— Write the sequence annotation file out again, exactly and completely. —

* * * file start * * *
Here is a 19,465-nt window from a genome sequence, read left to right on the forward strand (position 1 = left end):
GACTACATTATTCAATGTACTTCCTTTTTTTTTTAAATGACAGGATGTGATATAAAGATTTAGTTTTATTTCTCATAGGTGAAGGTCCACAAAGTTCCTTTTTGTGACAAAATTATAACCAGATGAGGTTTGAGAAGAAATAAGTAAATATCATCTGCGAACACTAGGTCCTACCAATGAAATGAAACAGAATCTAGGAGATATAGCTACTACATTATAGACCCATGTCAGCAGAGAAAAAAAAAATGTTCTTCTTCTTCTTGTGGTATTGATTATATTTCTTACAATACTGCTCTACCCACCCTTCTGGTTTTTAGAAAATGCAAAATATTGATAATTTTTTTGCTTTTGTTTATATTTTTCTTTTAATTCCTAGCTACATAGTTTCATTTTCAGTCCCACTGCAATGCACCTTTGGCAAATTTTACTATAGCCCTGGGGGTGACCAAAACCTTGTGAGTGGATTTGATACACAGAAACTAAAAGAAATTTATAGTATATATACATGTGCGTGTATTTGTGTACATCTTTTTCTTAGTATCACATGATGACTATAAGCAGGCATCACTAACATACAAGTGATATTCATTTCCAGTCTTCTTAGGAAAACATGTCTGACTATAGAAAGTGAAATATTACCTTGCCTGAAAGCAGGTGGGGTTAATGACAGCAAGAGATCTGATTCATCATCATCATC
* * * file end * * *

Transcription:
Here is a 19,465-nt window from a genome sequence, read left to right on the forward strand (position 1 = left end):
GACTACATTATTCAATGTACTTCCTTTTTTTTTTAAATGACAGGATGTGATATAAAGATTTAGTTTTATTTCTCATAGGTGAAGGTCCACAAAGTTCCTTTTTGTGACAAAATTATAACCAGATGAGGTTTGAGAAGAAATAAGTAAATATCATCTGCGAACACTAGGTCCTACCAATGAAATGAAACAGAATCTAGGAGATATAGCTACTACATTATAGACCCATGTCAGCAGAGAAAAAAAAAATGTTCTTCTTCTTCTTGTGGTATTGATTATATTTCTTACAATACTGCTCTACCCACCCTTCTGGTTTTTAGAAAATGCAAAATATTGATAATTTTTTTGCTTTTGTTTATATTTTTCTTTTAATTCCTAGCTACATAGTTTCATTTTCAGTCCCACTGCAATGCACCTTTGGCAAATTTTACTATAGCCCTGGGGGTGACCAAAACCTTGTGAGTGGATTTGATACACAGAAACTAAAAGAAATTTATAGTATATATACATGTGCGTGTATTTGTGTACATCTTTTTCTTAGTATCACATGATGACTATAAGCAGGCATCACTAACATACAAGTGATATTCATTTCCAGTCTTCTTAGGAAAACATGTCTGACTATAGAAAGTGAAATATTACCTTGCCTGAAAGCAGGTGGGGTTAATGACAGCAAGAGATCTGATTCATCATCATCATC